When first in Stroud I worked in an Animated Film Company called Anson Dyer, as a tracer but had to leave that to work for the war effort.

My family returned to Walpole Road in Tottenham (my father never left if for he was in the Special Constabulary) at the finish of the War, I found another job, again in Animated films. Gaumont British Animation at Cookham Berks, the village of the artist Stanley Spencer – and sometimes he came to our dining hall for a meal. I left there after 18 months, after a couple of short-stay posts I joined Larkins Animations in Berkley Square, staying with the same company until I started working freelance in 1969. On my return to live again in Tottenham I wished to meet other artists and to start exhibiting my paintings. I joined the Hesketh Hubbard Art Society, at that time known as The Royal Society of British Artists Sketch Club.

Contemporary photograph by Tottenham Borough Council of one of Violet Fuller’s paintings Blackfriars, exhibited in 1956 at the Tottenham Arts Festival

From the collections and © Bruce Castle Museum & Archive. Painting © The artist’s estate

In the early 1950s, it was an exciting time in London, many things were getting going again after the War years, and new groups were being formed. I was the founder member of two art groups, one the Free Painters and Sculptors, formed by a group of members of the Institute of Contemporary Art. The other group was the Tottenham Art Group formed in 1953 and first known as the Tottenham Art Circle. We had our meetings for painting in the Old Friends Meeting House in the High Road, Tottenham. For many years this was a very vigorous group, organising open art exhibitions held mainly at the Old County School at Tottenham Green.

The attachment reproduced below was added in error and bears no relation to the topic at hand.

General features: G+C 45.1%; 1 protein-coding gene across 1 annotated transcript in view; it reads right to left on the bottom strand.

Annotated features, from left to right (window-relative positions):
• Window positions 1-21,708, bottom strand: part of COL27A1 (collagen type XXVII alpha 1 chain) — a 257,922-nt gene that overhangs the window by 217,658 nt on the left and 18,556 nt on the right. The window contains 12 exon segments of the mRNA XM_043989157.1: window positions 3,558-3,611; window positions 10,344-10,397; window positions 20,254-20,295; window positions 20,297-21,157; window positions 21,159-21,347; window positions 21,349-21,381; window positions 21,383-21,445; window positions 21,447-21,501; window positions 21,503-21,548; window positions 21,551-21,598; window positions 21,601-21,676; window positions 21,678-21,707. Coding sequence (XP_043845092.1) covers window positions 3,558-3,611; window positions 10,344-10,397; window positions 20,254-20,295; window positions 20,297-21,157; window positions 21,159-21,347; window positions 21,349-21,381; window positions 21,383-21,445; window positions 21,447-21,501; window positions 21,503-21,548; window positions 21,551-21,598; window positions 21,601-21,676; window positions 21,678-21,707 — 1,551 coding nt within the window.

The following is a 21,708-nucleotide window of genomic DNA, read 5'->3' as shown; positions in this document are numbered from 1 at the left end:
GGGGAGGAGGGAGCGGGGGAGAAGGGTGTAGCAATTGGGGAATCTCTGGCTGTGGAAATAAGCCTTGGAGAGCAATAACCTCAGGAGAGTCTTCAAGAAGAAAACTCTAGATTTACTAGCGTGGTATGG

Frank Fenton, the curator at Bruce Castle Museum, was the president of the group for several years.

In the earlier days of the Tottenham Art Group, there were linked exhibitions with the Leyton Art Group and the Hertford Art Society. An art exhibition called ‘The Three Towns’ was shown in each town, one per year, the towns taking it in turns. The Tottenham Art Group had several changes of meeting place. The Friends Meeting House, Downhills School and then we were very fortunate to find a hay loft in Loxwood Road, we rented this for our studios. … After some further moves, the last one was to the Sports Centre, near the Spurs football ground. By then the number of members had dropped and all the impetus had gone, so I resigned about 1973.

Pastel drawing of Old shops at Scotland Green (The Old Blue School), 1956 by Violet Fuller

From the collections of Bruce Castle Museum & Archive. © The artist’s estate

I first exhibited at the Royal Academy’s Summer Exhibition in 1950 – a watercolour – and have shown work there many times since then. I have also exhibited with the Royal Institute of Watercolour Painters, the Royal Society British Artists, and the Women’s International Art Club and the New English Art Club.

Several one (man?) shows starting in 1958 at the Woodstock Gallery in London [at 16 Woodstock Street, Mayfair, W1] – that was when that gallery opened and mine was the first show after the inaugural one. Since then I have had many others around London. In Haringey at Bruce Castle Museum, and the galleries at Hornsey Library.

Landscape painting has always been my very great interest. The sun and light fascinate me compared with the dark winter earth, capturing the moments between light and dark.

I have been an art tutor for many years, first at the Clapham & Balham Adult Education Institute and then at Oakwood, branch of Edmonton College of Further Education. “